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Home News Getting off tobacco road leads to renewed relief

Getting off tobacco road leads to renewed relief

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I always thought about quitting smoking. I hated the taste, the smell on my clothes, the constant coughing and belabored breathing. But I thought it made me feel better emotionally — even though I felt worse physically.

When I started smoking 16 years ago, at first it was just experimentation; then it became social and, as I got older, an established habit. I tried everything to quit — cinnamon, chewing gum, nicotine gum, smokeless tobacco, vaping — but they were all failed attempts. The most I would go without a cigarette was three weeks, and then I’d come up with an excuse for having one. “You only have one life; why not enjoy it,” “It’s just one cigarette,” or “It’s been a stressful day, I’ll start again tomorrow,” I’d tell myself.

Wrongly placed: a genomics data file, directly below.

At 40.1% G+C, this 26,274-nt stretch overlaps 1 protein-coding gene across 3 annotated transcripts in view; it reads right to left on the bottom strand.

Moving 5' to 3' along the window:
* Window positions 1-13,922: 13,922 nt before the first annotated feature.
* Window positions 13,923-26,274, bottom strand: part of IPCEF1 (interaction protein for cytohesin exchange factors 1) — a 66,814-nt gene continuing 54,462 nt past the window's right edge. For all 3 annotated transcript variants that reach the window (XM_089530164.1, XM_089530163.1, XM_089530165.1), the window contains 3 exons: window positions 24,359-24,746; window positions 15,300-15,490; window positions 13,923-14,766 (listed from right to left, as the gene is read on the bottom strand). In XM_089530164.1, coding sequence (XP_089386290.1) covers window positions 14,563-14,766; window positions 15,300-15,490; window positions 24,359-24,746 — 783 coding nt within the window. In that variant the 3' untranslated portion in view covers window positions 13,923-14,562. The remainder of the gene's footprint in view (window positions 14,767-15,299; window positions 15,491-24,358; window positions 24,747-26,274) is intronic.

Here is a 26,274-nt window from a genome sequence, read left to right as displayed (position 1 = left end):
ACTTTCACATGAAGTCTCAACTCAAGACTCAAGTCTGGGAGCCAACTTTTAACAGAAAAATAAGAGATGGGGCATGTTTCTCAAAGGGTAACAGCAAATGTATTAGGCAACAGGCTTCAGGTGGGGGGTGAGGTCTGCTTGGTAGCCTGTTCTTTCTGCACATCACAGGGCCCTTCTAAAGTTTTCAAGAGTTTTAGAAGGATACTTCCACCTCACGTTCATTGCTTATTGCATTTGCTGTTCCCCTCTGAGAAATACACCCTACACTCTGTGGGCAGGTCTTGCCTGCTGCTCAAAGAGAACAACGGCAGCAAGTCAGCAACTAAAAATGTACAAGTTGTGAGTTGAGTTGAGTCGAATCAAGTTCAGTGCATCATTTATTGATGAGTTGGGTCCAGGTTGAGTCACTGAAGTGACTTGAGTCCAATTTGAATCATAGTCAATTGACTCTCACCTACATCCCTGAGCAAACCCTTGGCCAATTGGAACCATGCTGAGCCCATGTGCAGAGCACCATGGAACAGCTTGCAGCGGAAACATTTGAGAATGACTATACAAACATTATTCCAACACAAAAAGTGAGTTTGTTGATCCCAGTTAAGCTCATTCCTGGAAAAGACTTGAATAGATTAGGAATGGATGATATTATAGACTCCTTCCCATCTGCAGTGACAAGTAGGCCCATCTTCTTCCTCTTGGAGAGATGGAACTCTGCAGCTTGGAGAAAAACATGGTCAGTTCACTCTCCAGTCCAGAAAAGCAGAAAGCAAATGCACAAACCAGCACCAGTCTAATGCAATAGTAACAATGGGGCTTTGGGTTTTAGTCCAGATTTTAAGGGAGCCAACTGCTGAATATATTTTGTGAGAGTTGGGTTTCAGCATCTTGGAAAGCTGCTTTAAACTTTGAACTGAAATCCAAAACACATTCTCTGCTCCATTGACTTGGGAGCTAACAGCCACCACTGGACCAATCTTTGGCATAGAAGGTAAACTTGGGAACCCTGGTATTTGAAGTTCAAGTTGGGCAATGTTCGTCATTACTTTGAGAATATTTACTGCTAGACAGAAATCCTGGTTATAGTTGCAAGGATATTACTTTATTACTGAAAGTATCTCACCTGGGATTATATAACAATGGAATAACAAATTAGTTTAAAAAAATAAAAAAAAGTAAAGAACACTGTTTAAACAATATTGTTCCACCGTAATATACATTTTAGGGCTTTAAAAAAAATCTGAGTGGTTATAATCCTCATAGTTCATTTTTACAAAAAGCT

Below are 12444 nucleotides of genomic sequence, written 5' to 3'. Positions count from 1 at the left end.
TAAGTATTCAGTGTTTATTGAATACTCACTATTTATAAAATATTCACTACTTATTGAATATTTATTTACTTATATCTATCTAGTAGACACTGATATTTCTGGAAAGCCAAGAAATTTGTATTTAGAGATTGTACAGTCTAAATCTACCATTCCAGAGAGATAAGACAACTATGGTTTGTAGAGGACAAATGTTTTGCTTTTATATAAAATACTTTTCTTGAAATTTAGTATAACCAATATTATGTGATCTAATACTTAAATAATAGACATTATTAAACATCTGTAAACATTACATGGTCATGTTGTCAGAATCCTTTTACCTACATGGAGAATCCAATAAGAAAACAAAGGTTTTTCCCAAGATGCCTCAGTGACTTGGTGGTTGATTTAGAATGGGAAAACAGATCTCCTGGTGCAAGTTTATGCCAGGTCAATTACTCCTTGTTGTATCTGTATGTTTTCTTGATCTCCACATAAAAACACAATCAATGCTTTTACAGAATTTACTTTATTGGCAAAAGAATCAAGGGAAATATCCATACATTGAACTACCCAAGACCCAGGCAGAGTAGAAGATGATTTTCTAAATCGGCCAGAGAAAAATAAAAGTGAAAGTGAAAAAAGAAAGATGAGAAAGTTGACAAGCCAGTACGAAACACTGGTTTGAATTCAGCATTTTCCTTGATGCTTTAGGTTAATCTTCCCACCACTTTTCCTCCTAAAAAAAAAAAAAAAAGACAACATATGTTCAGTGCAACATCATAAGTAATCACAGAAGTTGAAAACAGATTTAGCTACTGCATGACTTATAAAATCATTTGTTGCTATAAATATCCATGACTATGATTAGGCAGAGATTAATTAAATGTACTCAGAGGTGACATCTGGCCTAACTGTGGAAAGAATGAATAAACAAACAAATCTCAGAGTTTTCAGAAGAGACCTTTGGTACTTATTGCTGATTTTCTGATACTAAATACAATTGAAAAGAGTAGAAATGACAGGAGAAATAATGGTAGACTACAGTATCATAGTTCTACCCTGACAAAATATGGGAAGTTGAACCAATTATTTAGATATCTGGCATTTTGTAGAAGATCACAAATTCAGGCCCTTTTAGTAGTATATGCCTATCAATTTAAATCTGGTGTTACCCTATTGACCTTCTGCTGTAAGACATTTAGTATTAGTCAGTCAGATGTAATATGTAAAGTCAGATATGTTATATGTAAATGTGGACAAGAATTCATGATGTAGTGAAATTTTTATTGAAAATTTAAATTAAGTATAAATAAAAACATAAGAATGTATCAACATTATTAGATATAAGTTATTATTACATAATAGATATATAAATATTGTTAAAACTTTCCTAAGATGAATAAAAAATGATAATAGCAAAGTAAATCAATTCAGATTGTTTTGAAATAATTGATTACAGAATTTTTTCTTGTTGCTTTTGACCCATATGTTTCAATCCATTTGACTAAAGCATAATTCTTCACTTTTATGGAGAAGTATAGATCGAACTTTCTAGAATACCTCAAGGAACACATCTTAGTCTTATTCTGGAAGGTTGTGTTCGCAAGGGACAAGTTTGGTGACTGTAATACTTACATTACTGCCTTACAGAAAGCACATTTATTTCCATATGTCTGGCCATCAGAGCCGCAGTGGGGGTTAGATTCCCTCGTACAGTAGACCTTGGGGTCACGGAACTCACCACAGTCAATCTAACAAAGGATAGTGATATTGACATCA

Ties between the United States military and the tobacco industry trace back to the early 20th century. Reports show that during the Second World War, for example, cigarette advertisements praising service members were widespread on popular radio programs and in periodicals, and were even included as inserts in prepackaged meals.


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Did you know?

A veteran’s family must request a United States flag.

A flag is provided at no cost to drape the casket or accompany the urn of a deceased veteran. Generally, the flag is given to the next of kin. Only one flag may be provided per veteran. Upon the request of the family, an “Application for United States Flag for Burial Purposes” (VA Form 21-2008) must be submitted along with a copy of the veteran’s discharge papers. Flags may be obtained from VA regional offices and most U.S. Post Offices.